O'Neill's assurances

IN AN address to the nation, Papua New Guinea Prime Minister Peter O’Neill has confirmed the election will run as scheduled mid-year and countered criticism of judicial conduct laws which were unexpectedly passed last week.
O'Neill's assurances O'Neill's assurances O'Neill's assurances O'Neill's assurances O'Neill's assurances

"It is my pleasure to assure the nation - to assure all the citizens of Papua New Guinea, that the 2012 National General Elections will not be deferred for purposes of political expediency," O'Neill said.

"Elections this year will go ahead as scheduled with the issuing of election writs on April 27 - that's next month - and for polling to commence in June."

On the recently passed judicial conduct bill, which was passed in days instead of the months it normally takes for constitutional amendment laws, O'Neill said it must not be seen as a law which will weaken and erode the independence of the judiciary.

"This new law basically defines and imposes clarity on judicial behaviour that the wider community or affected parties in lawsuits may consider or perceive as biased," the PM said.

"That law is not draconian and does not erode the impartiality of the judges as voiced by critics, including the usual two or three publicity-seeking members of the PNG Law Society.

"It must be pointed out that countries such as Australia, India, Canada and other Commonwealth nations, have similar legislations or ethical standards to scrutinise judicial conduct and behaviour. We are not alone here."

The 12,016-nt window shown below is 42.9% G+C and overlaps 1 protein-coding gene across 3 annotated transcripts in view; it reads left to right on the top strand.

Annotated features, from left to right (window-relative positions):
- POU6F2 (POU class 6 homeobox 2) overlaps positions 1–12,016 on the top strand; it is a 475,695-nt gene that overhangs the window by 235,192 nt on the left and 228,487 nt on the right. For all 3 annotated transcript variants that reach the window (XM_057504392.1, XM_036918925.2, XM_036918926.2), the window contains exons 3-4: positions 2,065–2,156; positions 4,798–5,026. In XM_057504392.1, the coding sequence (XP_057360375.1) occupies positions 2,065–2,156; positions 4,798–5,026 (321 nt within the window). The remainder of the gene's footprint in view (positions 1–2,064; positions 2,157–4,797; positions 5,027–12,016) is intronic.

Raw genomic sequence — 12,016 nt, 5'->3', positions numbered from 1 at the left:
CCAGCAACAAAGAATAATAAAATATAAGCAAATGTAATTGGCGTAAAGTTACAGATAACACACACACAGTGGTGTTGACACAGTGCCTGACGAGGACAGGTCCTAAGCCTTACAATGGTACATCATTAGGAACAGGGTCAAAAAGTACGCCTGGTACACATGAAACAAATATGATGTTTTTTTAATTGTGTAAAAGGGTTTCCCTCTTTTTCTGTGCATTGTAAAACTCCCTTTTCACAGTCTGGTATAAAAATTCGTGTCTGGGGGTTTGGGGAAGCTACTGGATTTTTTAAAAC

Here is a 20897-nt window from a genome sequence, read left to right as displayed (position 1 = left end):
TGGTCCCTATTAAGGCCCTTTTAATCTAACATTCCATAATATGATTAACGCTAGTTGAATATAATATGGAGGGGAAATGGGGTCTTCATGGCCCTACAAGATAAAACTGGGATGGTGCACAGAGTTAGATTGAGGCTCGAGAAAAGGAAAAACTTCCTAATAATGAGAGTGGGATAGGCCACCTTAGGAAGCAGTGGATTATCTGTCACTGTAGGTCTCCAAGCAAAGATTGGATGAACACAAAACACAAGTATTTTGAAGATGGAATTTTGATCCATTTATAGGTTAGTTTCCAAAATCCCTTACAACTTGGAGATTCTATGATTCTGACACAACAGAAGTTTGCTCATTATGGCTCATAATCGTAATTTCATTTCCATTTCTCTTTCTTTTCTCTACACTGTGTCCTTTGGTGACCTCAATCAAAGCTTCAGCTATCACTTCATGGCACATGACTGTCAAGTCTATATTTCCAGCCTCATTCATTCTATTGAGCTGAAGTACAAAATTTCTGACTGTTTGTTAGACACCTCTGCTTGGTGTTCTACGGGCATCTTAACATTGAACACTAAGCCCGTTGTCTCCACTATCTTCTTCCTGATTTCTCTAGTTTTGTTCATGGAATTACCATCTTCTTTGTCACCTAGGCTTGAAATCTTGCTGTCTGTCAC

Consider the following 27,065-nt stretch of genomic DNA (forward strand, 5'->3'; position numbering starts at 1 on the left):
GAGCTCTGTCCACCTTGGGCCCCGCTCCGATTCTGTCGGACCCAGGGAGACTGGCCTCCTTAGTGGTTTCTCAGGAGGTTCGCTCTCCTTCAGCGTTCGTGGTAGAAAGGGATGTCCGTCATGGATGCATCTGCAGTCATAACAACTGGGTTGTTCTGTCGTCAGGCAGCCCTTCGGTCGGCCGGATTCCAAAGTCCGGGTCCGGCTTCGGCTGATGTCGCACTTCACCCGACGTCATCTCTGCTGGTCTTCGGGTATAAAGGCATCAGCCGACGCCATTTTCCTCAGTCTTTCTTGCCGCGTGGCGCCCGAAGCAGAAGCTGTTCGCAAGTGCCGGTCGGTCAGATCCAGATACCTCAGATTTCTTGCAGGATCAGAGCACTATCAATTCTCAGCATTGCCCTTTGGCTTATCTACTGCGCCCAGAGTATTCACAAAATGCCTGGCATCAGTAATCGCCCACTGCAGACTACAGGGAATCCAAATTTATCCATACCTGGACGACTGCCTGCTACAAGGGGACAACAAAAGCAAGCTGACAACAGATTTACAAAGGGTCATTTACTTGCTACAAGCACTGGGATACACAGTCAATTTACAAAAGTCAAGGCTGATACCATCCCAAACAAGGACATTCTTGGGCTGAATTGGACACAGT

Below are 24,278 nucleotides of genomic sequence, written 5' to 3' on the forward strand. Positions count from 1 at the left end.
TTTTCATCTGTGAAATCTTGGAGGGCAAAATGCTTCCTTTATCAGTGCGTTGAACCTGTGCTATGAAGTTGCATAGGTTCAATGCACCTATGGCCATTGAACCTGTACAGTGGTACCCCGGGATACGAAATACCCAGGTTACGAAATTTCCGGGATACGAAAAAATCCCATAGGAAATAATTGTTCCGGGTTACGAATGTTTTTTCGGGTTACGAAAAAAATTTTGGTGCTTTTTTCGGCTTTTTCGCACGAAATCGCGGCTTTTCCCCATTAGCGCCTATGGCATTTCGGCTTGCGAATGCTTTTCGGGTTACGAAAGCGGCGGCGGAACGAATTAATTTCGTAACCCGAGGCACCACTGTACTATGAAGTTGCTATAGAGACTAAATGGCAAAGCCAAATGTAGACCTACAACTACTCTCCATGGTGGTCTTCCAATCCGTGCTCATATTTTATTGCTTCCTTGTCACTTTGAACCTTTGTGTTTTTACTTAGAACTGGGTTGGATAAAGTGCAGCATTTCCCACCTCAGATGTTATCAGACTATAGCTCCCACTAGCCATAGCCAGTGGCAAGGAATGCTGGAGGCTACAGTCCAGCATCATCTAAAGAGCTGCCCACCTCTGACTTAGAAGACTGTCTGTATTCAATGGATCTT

O'Neill also took the opportunity to outline his government's policies ahead of the election, which most recently include repairing and maintaining the Highlands Highway.

"Our government has no secret and sinister agenda.

"We have no secret plans to make laws that will weaken our nation's democratic institutions and processes. So far, we have been very transparent and accountable to our people about the management of their country.

"We simply want to revamp dysfunctional institutions of state and turn them into becoming proactive in the delivery and implementation of gainful national development."

Despite O'Neill's comments, a legal challenge to the judicial conduct bill is expected.

Protesting University of PNG students presented a petition against the bill to the government on Friday.

In February, Deputy Prime Minister Belden Namah said the election should be deferred by 12 months.

O'Neill's full address can be downloaded under related links and downloads to the right of your screen.

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